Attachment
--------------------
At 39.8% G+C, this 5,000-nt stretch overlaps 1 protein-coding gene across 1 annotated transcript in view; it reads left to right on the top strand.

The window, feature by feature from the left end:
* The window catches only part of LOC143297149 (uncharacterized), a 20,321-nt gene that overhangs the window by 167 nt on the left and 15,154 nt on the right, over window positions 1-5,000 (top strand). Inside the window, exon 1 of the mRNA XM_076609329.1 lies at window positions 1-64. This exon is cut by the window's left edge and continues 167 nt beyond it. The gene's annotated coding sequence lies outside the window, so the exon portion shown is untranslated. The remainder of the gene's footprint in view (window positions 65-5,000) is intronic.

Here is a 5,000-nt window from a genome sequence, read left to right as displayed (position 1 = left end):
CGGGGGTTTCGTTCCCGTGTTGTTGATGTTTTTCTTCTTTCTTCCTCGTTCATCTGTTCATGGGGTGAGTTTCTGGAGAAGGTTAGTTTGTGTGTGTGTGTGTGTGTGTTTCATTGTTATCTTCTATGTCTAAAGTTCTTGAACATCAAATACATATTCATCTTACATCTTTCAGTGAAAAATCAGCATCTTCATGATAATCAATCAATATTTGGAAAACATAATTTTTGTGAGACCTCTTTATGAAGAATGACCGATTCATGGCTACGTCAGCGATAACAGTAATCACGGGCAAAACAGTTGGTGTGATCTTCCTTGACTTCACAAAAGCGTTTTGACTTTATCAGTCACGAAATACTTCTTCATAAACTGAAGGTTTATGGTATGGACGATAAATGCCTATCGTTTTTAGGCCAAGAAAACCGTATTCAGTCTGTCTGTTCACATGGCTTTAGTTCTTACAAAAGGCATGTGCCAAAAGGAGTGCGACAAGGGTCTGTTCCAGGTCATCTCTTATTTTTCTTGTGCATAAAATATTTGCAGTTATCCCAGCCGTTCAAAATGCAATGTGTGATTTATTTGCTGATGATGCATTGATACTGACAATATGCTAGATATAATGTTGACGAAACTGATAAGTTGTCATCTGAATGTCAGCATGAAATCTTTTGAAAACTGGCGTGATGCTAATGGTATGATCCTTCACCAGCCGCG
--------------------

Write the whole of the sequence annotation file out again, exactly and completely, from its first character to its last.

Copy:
At 39.8% G+C, this 5,000-nt stretch overlaps 1 protein-coding gene across 1 annotated transcript in view; it reads left to right on the top strand.

The window, feature by feature from the left end:
* The window catches only part of LOC143297149 (uncharacterized), a 20,321-nt gene that overhangs the window by 167 nt on the left and 15,154 nt on the right, over window positions 1-5,000 (top strand). Inside the window, exon 1 of the mRNA XM_076609329.1 lies at window positions 1-64. This exon is cut by the window's left edge and continues 167 nt beyond it. The gene's annotated coding sequence lies outside the window, so the exon portion shown is untranslated. The remainder of the gene's footprint in view (window positions 65-5,000) is intronic.

Here is a 5,000-nt window from a genome sequence, read left to right as displayed (position 1 = left end):
CGGGGGTTTCGTTCCCGTGTTGTTGATGTTTTTCTTCTTTCTTCCTCGTTCATCTGTTCATGGGGTGAGTTTCTGGAGAAGGTTAGTTTGTGTGTGTGTGTGTGTGTGTTTCATTGTTATCTTCTATGTCTAAAGTTCTTGAACATCAAATACATATTCATCTTACATCTTTCAGTGAAAAATCAGCATCTTCATGATAATCAATCAATATTTGGAAAACATAATTTTTGTGAGACCTCTTTATGAAGAATGACCGATTCATGGCTACGTCAGCGATAACAGTAATCACGGGCAAAACAGTTGGTGTGATCTTCCTTGACTTCACAAAAGCGTTTTGACTTTATCAGTCACGAAATACTTCTTCATAAACTGAAGGTTTATGGTATGGACGATAAATGCCTATCGTTTTTAGGCCAAGAAAACCGTATTCAGTCTGTCTGTTCACATGGCTTTAGTTCTTACAAAAGGCATGTGCCAAAAGGAGTGCGACAAGGGTCTGTTCCAGGTCATCTCTTATTTTTCTTGTGCATAAAATATTTGCAGTTATCCCAGCCGTTCAAAATGCAATGTGTGATTTATTTGCTGATGATGCATTGATACTGACAATATGCTAGATATAATGTTGACGAAACTGATAAGTTGTCATCTGAATGTCAGCATGAAATCTTTTGAAAACTGGCGTGATGCTAATGGTATGATCCTTCACCAGCCGCG